BB: Thinus tell me a little bit about the range of wines that you guys do produce at Fram Wines. What would you consider your flagship to be?
What wines we offer
TK: Ja, at the moment I do four and a half wines. I’m going to bottle another wine in the next week or so, so I have two single vineyard or well, single sites should I say wines and these are, I suppose what other people would call a flagship, so it’s a Pinotage and a Chenin Blanc.
The Pinotage is from one farm, Old Bush Vines, so sort of planted mid-1980s north of Clanwilliam. It’s about 20km north of Clanwilliam and then you turn left into the mountains and the hills. It’s not a place where you’d go looking for grapes necessarily.
It’s mostly around there, the people farm with rooibos so that’s where I get the Pinotage, the flagship from and I mean it’s one of those things. You know in the wine industry, I would never have gone looking for grapes in that area but a friend of mine, he knew about the vineyards and he thought about making it or he used to work with it so he pointed me in that direction.
Luckily most people in the wine industry, there’s no real secrets. Everybody’s helping your friends out and then the Chenin Blanc, some of it is from that area as well around Clanwilliam and some of it is from the Piekenierskloof Pas. Just as you go onto the pass you turn left and there’s a little plateau with vines on them.
So that’s the two areas that I use for the flagship wines and then on the more, shall we call it, medium tier wines I also have two wines, a Chardonnay, an un-wooded Chardonnay and those grapes are from closer to Bonnievale but it’s the Robertson area appellation that I’m using there. Sometimes I add a little bit of Chenin into that blend as well.
Then also I do in that range a Shiraz from Swartland area and in the Swartland is lots of different soil types but I try to, like the two, three major soil types. I try to get vineyards from those soil types and blend them because with the different yeast it’s similar in different soil types.
Some give you a heavier wine, a more structured, a more tannic wine and another soil type might give a bit more lifted aromatics, a bit more spiciness into the wine so I try to use different vineyards, different sites. I combine them eventually after maturation into a blend that I think shows all of those characteristics.
BB: Thinus as far as sourcing your grapes from different areas and different regions so to speak, what are some of the challenges that come with that as opposed to having it all on your own farm, on your own estate that you can sort of really keep an eye? Is it difficult to have to create wine with grapes from different regions like you do?
The art of creating wine with grapes from various locations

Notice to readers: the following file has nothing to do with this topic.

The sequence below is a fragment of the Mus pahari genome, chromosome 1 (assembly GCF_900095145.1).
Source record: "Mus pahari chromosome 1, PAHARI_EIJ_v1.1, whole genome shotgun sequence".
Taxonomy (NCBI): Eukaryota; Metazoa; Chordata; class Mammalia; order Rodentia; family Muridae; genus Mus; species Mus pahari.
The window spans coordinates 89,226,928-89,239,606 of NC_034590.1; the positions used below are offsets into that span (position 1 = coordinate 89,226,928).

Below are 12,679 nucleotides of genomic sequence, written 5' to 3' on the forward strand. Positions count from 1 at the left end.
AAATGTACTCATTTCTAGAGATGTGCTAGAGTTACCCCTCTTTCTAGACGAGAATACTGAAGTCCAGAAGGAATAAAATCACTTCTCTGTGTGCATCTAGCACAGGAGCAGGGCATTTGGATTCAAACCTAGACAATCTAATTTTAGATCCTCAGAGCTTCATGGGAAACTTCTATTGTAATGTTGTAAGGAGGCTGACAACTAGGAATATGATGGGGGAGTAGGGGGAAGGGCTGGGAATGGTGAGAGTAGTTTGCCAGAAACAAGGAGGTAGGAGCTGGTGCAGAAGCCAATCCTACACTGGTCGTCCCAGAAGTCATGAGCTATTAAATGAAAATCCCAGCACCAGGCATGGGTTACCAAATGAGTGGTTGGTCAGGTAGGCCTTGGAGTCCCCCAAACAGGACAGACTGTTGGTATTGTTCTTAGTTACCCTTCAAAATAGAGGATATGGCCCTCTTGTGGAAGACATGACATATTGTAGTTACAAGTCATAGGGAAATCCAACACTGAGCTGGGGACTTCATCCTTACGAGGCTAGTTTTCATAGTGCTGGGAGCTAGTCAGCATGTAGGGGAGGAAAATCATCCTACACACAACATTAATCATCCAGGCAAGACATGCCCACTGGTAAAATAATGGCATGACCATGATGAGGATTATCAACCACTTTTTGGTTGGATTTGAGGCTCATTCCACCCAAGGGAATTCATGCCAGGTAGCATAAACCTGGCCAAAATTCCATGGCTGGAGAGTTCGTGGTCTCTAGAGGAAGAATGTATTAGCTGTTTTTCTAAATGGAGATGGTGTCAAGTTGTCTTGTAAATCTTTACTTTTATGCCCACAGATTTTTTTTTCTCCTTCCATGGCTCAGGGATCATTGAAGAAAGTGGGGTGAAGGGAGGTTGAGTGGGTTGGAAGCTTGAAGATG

TK: I mean there’s definitely advantages to it. The fact that you can have different profiles from the different areas. But on the negatives or on the difficulties that comes with it, obviously if you just have a look at the map and you see where I make the wines just outside of Malmesbury so it’s about 200km north to the vineyards close to Clanwilliam, it’s about 200km in a completely other direction to the vineyards around Robertson, that area so there’s obviously the challenges.
The fact that I, you know you have to get to the vineyards but you also have to be in the winery making wine so sometimes you know, that means driving out late in the afternoon or in the evenings or like in 04:00 in the morning.
Having to get up and drive to those places to go check up on the vineyards during harvest time because you want to make sure that you pick on the right time when you’ve got freshness and sugar and all the components you’re looking for in the grapes.
BB: Thinus talk to me about the philosophy of Fram Wines. When you started it you obviously, you had gone from being employed into doing your own thing. What have you hoped to achieve by starting out with this venture?
TK: Ja, I mean lots of people have asked me that and I think one of the big things that I wanted to achieve was to see if you, if you know you give it a shot because you always have ideas. About you know, maybe a wine should be like this or maybe a wine should be like that.
When you’re working for perhaps a more commercial venture you have to bear in mind that there’s a style associated with the product already and you can’t always do exactly 100% the style you’re looking for. But when you do become your own boss you can focus the wines in a direction that you think they should be.